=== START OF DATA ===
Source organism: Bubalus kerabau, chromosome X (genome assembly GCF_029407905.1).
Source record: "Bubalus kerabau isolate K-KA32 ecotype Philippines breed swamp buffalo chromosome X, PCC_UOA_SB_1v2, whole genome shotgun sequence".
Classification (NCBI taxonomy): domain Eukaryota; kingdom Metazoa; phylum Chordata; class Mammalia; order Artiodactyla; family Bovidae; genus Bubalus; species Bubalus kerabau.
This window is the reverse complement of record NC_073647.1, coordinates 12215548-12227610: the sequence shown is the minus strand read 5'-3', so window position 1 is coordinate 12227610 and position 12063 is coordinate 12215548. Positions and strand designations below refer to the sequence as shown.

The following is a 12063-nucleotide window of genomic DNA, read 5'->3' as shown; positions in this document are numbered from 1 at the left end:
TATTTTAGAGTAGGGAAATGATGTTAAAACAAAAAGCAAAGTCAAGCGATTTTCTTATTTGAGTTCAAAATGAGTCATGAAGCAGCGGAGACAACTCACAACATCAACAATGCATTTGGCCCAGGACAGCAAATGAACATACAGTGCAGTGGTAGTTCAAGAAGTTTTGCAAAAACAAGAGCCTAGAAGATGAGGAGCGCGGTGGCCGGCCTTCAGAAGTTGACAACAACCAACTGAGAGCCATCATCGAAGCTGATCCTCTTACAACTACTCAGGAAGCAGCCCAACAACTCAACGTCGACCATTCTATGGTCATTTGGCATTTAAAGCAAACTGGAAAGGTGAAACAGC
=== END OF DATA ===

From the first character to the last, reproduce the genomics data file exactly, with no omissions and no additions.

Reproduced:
Source organism: Bubalus kerabau, chromosome X (genome assembly GCF_029407905.1).
Source record: "Bubalus kerabau isolate K-KA32 ecotype Philippines breed swamp buffalo chromosome X, PCC_UOA_SB_1v2, whole genome shotgun sequence".
Classification (NCBI taxonomy): domain Eukaryota; kingdom Metazoa; phylum Chordata; class Mammalia; order Artiodactyla; family Bovidae; genus Bubalus; species Bubalus kerabau.
This window is the reverse complement of record NC_073647.1, coordinates 12215548-12227610: the sequence shown is the minus strand read 5'-3', so window position 1 is coordinate 12227610 and position 12063 is coordinate 12215548. Positions and strand designations below refer to the sequence as shown.

The following is a 12063-nucleotide window of genomic DNA, read 5'->3' as shown; positions in this document are numbered from 1 at the left end:
TATTTTAGAGTAGGGAAATGATGTTAAAACAAAAAGCAAAGTCAAGCGATTTTCTTATTTGAGTTCAAAATGAGTCATGAAGCAGCGGAGACAACTCACAACATCAACAATGCATTTGGCCCAGGACAGCAAATGAACATACAGTGCAGTGGTAGTTCAAGAAGTTTTGCAAAAACAAGAGCCTAGAAGATGAGGAGCGCGGTGGCCGGCCTTCAGAAGTTGACAACAACCAACTGAGAGCCATCATCGAAGCTGATCCTCTTACAACTACTCAGGAAGCAGCCCAACAACTCAACGTCGACCATTCTATGGTCATTTGGCATTTAAAGCAAACTGGAAAGGTGAAACAGC